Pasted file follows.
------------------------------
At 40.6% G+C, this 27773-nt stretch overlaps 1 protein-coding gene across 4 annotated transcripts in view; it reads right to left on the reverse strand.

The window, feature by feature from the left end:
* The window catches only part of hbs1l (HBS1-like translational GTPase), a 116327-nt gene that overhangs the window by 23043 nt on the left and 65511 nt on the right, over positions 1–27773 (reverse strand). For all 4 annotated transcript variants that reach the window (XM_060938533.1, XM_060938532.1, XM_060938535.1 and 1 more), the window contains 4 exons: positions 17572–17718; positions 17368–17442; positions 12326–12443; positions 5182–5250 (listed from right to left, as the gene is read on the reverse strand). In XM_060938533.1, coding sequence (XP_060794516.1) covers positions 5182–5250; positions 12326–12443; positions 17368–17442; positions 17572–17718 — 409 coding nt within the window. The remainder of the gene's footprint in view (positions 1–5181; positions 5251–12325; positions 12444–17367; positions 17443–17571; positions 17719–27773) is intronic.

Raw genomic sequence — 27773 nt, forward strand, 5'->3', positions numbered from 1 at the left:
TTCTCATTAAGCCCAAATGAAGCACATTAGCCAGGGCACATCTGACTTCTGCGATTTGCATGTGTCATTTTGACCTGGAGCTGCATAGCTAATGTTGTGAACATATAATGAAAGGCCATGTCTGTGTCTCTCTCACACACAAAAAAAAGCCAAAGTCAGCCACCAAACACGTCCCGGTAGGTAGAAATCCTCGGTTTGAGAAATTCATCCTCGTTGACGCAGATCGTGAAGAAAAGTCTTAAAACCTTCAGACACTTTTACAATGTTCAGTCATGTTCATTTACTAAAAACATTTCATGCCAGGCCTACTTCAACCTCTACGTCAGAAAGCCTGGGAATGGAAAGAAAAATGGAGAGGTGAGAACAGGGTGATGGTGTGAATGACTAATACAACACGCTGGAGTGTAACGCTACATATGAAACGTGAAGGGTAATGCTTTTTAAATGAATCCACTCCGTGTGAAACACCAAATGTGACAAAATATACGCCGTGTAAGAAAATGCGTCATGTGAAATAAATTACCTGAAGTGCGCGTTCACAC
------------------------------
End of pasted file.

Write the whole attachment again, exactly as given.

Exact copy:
At 40.6% G+C, this 27773-nt stretch overlaps 1 protein-coding gene across 4 annotated transcripts in view; it reads right to left on the reverse strand.

The window, feature by feature from the left end:
* The window catches only part of hbs1l (HBS1-like translational GTPase), a 116327-nt gene that overhangs the window by 23043 nt on the left and 65511 nt on the right, over positions 1–27773 (reverse strand). For all 4 annotated transcript variants that reach the window (XM_060938533.1, XM_060938532.1, XM_060938535.1 and 1 more), the window contains 4 exons: positions 17572–17718; positions 17368–17442; positions 12326–12443; positions 5182–5250 (listed from right to left, as the gene is read on the reverse strand). In XM_060938533.1, coding sequence (XP_060794516.1) covers positions 5182–5250; positions 12326–12443; positions 17368–17442; positions 17572–17718 — 409 coding nt within the window. The remainder of the gene's footprint in view (positions 1–5181; positions 5251–12325; positions 12444–17367; positions 17443–17571; positions 17719–27773) is intronic.

Raw genomic sequence — 27773 nt, forward strand, 5'->3', positions numbered from 1 at the left:
TTCTCATTAAGCCCAAATGAAGCACATTAGCCAGGGCACATCTGACTTCTGCGATTTGCATGTGTCATTTTGACCTGGAGCTGCATAGCTAATGTTGTGAACATATAATGAAAGGCCATGTCTGTGTCTCTCTCACACACAAAAAAAAGCCAAAGTCAGCCACCAAACACGTCCCGGTAGGTAGAAATCCTCGGTTTGAGAAATTCATCCTCGTTGACGCAGATCGTGAAGAAAAGTCTTAAAACCTTCAGACACTTTTACAATGTTCAGTCATGTTCATTTACTAAAAACATTTCATGCCAGGCCTACTTCAACCTCTACGTCAGAAAGCCTGGGAATGGAAAGAAAAATGGAGAGGTGAGAACAGGGTGATGGTGTGAATGACTAATACAACACGCTGGAGTGTAACGCTACATATGAAACGTGAAGGGTAATGCTTTTTAAATGAATCCACTCCGTGTGAAACACCAAATGTGACAAAATATACGCCGTGTAAGAAAATGCGTCATGTGAAATAAATTACCTGAAGTGCGCGTTCACAC